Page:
Tag: medical model
Wherever you find mental health services to have expanded, you find a parallel increase in the numbers who have been classed as disabled due to a mental health disorder.
To those who say that major scientific/medical advances since 1975 have made going to a biological psychiatrist a rational choice, I say: What advances? 45 years have passed: Is any psychiatric “diagnosis” now verified by lab test, x-ray, or physical exam finding?
In Pūras' new UN report, his use of biomedical language seems at odds with his message to move beyond the medicalization of distress.
It is encouraging to hear leading scientists such as Plomin acknowledge that psychiatric diagnoses are fundamentally arbitrary and that the idea of a “cure” does not make sense with regards to psychological issues.
Psychoeducation that explains depression in biological terms increases prognostic pessimism, perceived stability of depression, and openness to psychiatric medication.
Interviews with psychosocially oriented psychologists demonstrate their experiences of discomfort with the hegemony of the medical model in their place of work and the conflicts that arise when they attempt to provide alternatives.
Already-existing ICD codes provide a diagnostic alternative to biomedical models of health by contextualizing suffering within psychosocial conditions, yet these codes are underutilized.
A review of mental health anti-stigma campaigns finds psychosocial models are effective in reducing stigma, while biogenetic models often worsen attitudes.
"Factors such as genetics, environment, and experiences all have an influence on a person's likelihood of exhibiting signs of mental illness, but the study,...
...but how realistic is it to expect that the biological skew of Western psychiatry can be sustainably changed one small step at a time?
The assertion that the so-called antidepressants are being over-prescribed implies that there is a correct and appropriate level of prescribing and that depression is a chronic illness (just like diabetes). It has been an integral part of psychiatry's message that although depression might have been triggered by an external event, it is essentially an illness residing within the person's neurochemistry. The issue is not whether people should or shouldn't take pills. The issue is psychiatry pushing these dangerous serotonin-disruptive chemicals on people, under the pretense that they have an illness.
Professionals are paid to share their wisdom with those who are, typically, less informed. But, when dealing with mental health professionals in the psychiatric arena, it is wise to retain a degree of skepticism about the words spoken by the doctors and nurses commissioned to help reduce human misery and suffering.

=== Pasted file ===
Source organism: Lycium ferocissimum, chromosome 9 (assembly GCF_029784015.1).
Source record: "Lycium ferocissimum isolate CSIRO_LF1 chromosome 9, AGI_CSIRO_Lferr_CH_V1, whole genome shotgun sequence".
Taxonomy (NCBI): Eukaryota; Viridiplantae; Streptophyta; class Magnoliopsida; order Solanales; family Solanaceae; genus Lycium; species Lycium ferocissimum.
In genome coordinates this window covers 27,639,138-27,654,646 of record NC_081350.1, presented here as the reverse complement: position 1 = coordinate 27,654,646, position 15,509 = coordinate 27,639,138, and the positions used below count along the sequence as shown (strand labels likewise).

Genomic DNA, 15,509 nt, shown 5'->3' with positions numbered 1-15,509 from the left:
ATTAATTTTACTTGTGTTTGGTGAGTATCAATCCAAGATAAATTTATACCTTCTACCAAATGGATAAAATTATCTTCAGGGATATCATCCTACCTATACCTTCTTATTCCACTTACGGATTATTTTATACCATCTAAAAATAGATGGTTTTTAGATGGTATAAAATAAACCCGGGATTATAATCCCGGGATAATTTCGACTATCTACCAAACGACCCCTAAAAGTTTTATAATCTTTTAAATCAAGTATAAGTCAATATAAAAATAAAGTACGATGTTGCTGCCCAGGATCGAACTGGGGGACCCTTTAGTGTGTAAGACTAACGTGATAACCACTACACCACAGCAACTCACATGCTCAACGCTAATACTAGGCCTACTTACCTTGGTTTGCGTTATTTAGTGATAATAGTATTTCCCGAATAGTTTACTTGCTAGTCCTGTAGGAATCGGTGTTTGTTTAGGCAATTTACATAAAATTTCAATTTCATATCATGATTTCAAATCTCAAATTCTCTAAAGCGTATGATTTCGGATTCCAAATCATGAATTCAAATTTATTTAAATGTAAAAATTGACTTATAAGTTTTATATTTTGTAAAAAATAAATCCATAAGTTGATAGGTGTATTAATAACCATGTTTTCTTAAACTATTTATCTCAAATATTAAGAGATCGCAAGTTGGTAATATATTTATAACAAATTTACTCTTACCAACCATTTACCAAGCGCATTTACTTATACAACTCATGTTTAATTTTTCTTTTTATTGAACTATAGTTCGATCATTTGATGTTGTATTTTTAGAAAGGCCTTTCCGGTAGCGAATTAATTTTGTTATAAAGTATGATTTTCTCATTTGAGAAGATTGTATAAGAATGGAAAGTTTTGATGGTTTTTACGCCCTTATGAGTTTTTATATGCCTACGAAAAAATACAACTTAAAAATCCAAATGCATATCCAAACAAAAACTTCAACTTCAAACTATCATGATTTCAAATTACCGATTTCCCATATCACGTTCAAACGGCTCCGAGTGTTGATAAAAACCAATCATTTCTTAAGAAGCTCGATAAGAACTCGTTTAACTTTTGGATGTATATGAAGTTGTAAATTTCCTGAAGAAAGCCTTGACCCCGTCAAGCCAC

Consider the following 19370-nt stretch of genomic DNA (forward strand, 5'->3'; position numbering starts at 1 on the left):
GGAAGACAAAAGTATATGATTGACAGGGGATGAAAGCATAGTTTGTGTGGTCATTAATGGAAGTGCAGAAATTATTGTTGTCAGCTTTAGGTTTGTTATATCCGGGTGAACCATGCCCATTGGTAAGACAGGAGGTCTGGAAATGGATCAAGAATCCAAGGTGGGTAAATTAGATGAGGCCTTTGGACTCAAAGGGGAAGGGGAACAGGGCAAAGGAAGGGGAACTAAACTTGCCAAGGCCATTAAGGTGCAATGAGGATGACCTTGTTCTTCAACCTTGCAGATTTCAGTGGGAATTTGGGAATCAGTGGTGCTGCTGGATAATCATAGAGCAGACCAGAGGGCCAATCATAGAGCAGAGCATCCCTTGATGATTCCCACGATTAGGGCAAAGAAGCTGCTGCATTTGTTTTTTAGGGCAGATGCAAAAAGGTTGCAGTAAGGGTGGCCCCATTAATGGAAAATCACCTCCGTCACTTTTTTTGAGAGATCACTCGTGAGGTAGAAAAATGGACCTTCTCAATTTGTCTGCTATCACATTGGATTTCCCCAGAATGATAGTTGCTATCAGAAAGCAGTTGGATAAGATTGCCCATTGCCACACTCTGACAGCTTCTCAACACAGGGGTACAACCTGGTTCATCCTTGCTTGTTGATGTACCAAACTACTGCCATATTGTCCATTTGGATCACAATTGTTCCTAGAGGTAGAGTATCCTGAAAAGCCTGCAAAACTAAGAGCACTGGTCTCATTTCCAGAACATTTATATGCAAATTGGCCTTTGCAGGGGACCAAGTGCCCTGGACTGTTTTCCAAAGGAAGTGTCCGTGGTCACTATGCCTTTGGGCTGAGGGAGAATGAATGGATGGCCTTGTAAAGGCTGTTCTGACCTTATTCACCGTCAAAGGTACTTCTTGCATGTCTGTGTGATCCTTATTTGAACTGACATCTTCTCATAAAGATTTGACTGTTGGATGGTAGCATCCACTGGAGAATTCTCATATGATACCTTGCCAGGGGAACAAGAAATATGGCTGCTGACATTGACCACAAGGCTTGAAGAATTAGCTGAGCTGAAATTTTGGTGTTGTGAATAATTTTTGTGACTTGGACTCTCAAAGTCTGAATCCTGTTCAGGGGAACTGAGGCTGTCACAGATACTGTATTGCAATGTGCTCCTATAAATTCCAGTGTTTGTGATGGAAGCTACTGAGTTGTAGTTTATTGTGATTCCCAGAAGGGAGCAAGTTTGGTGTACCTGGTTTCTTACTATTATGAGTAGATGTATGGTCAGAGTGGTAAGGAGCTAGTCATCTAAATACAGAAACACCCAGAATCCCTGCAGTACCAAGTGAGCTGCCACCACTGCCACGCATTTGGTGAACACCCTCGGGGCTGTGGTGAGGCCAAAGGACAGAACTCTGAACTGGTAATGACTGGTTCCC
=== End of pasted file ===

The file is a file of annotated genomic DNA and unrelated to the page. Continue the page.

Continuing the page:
Psychiatry would long since have gone the way of phrenology and mesmerism but for the financial support it receives from the pharmaceutical industry. But the truth has a way of trickling out. Here are five recent stories that buck the psychiatry-friendly stance that has characterized the mainstream media for at least the past 50 years.
It’s time to change how we think about and relate to people whose makeup is or appears to be different from the norm. Currently, the dominant way in research, practice and the general public is to think of what’s different—let’s say a biological or neurological difference—as the source of disability and difficulty, and to relate to and treat (in various ways) that biological or neurological difference. But there’s another way to go, and more and more researchers and practitioners are taking it.
How are we going to get anywhere at all if people believe that speaking to alternatives just means occasionally putting something out there that isn’t about psychiatric drugs? Assuming that the Mental Health Channel folks genuinely believe they’re offering a product that’s ‘well-rounded,’ how do we even get to a point where they understand why it’s not, and can make a well-reasoned decision about where to go from there? Yes, it’s about the drugs. But, in some ways, no, it’s not at all about them. It’s about the damage we do by convincing people that there’s no other choice than to take the drugs because of a ‘chemical imbalance’ or ‘chronic brain disease’ that, just like cancer, will only get worse if it goes untreated. It's about the inescapable nature of the boxes people put us in (even some of those boxes not filled up with pills).
In a guest blog for the Scientific American, Peter Kinderman takes on the “harmful myth” that our more distressing emotions can best be understood as symptoms of physical illnesses. “Our present approach to helping vulnerable people in acute emotional distress is severely hampered by old-fashioned, inhumane and fundamentally unscientific ideas about the nature and origins of mental health problems.”
A New York Times Op-Ed by Cornell psychiatry professor George Makari connects the surprise over the results of the widely-covered RAISE study to American psychiatry’s shift toward pharmacology and the oversimplification of disorders as brain diseases.
Researchers recently completed a first of its kind, large-scale international survey of attitudes about mental health and they were surprised by the results. According to their analysis published in this month’s issue of the Journal of Affective Disorders, people in developed countries, like the United States, are more likely to assume that ‘mental illnesses’ are similar to physical illnesses and biological or genetic in origin, but they are also much less likely to think that individuals can overcome these challenges and recover
Professor Wendy Rogers believes that overdiagnosis itself is an epidemic and that the roots of the problem lie in an insufficient naturalistic disease-theory. Overdiagnosis, she adds, “can be harmful for the patient and also cause waste of a lot of resources.”
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